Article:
So, a couple of weeks ago, one of my teachers was talking about the incarnation of Jesus Christ [the doctrine of Jesus becoming man]. Though this does not pertain to the subject matter of the class, the topic, nevertheless, came up. He briefly explained it and was then about to move on when one of my fellow classmates chimed in. Here is what the student said:
One of the best ways that I have ever heard it explained was that Michael the archangel came down from Heaven and placed the seed of the Holy Spirit into Mary’s womb.
Any time you say that what you are about to say is the “best” thing you have ever heard, it better be both good and correct. Otherwise, everyone else will surely be thinking twice about your theology. Actually, it would probably be better to just allow the audience to decide which illustrations are the best.
Okay, back on track. Does that quote from the Seminary student bother you? If so, then why?
Here’s why that quote should not settle well in your soul:
1. Michael the Archangel is never mentioned anywhere near the birth of Christ in the recorded Scriptures. I am not saying that he is uninvolved, but only that the recorded information regarding any angelic participation [outside of Gabriel (Luke 1:19, 26)] is non-existent. Michael is only mentioned twice in the New Testament (Jude 1:9; Rev. 12:7) and neither example is close in proximity.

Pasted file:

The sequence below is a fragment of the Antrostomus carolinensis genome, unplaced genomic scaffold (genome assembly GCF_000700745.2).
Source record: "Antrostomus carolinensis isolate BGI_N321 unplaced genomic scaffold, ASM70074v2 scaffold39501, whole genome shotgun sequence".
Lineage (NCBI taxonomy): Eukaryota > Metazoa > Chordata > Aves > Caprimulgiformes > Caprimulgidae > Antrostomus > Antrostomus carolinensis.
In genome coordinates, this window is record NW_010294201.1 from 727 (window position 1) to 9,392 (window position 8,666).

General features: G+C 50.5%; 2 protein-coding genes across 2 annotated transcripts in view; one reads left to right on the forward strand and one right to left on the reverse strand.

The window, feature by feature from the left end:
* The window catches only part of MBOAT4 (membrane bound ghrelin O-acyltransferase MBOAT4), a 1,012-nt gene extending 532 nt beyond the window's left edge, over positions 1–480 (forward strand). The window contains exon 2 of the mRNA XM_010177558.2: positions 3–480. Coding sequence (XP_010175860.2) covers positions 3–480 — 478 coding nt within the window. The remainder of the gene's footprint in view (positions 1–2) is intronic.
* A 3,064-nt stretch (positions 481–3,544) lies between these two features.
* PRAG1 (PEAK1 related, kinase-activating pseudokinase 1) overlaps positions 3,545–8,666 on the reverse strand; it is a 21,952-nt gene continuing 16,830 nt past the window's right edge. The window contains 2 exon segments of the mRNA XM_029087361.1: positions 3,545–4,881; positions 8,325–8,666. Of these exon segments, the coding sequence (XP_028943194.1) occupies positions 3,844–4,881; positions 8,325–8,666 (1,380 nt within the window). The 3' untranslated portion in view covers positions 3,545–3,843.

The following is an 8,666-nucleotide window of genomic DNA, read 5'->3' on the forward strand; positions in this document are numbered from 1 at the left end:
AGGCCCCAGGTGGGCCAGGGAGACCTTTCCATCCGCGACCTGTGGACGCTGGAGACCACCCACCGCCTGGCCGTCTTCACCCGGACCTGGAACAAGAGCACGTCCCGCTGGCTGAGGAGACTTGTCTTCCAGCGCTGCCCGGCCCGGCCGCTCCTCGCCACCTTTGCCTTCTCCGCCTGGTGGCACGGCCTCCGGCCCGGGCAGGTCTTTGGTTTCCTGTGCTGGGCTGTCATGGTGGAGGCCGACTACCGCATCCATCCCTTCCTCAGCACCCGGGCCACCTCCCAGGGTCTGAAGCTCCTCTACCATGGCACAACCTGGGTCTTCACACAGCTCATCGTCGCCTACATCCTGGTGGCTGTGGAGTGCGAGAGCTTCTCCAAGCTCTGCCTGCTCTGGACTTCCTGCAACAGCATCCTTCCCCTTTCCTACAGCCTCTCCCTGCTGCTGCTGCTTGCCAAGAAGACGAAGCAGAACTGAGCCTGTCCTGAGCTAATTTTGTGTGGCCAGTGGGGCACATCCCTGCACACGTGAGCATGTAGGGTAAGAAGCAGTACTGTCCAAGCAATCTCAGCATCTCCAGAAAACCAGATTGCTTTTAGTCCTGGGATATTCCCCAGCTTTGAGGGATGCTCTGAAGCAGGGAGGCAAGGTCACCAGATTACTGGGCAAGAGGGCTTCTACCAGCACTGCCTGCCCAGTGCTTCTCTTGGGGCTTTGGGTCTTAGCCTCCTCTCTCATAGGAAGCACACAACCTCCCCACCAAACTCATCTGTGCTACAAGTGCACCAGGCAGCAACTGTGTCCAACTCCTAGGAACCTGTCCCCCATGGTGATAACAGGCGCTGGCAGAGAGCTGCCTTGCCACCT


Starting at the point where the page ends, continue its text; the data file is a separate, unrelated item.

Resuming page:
2. It is not the seed of the Holy Spirit, but the seed of the woman. The first-ever-given Gospel proclamation was very clear that it would be the woman’s seed (Genesis 3:15).
3. Finally, Scripture does not say that an angel placed Jesus into Mary. Rather, the angel Gabriel told Mary in Luke 1:35, “…The Holy Spirit will come upon you….” There seems to be no room for angelic activity in this operation. It was purely a God-ordained orchestration.
What was the result? Well, the student was encouraged to hold beliefs like that loosely, but I am inclined to acknowledge that belief as heresy. Why am I so strong on this? The reason is because there is no Biblical basis for that belief. In truth, it is counter-Biblical [i.e. it stands against the written-down revelation of God]. It is anti-Scriptural.
It reminds me of a quote from Star Wars VIII when Luke asks Rey a question about the force:
Luke Skywalker: What do you know about the force?
Rey: It's a power that Jedi have that lets them control people and... make things float.
Luke Skywalker: Impressive. Every word in that sentence was wrong.
Therefore, upon further reflection of the student’s quote, every word of that sentence was wrong. This is just another example of why, no matter what level of authority a person holds or where they went to school, you should always hold up what they say to Scripture and not just accept it blindly.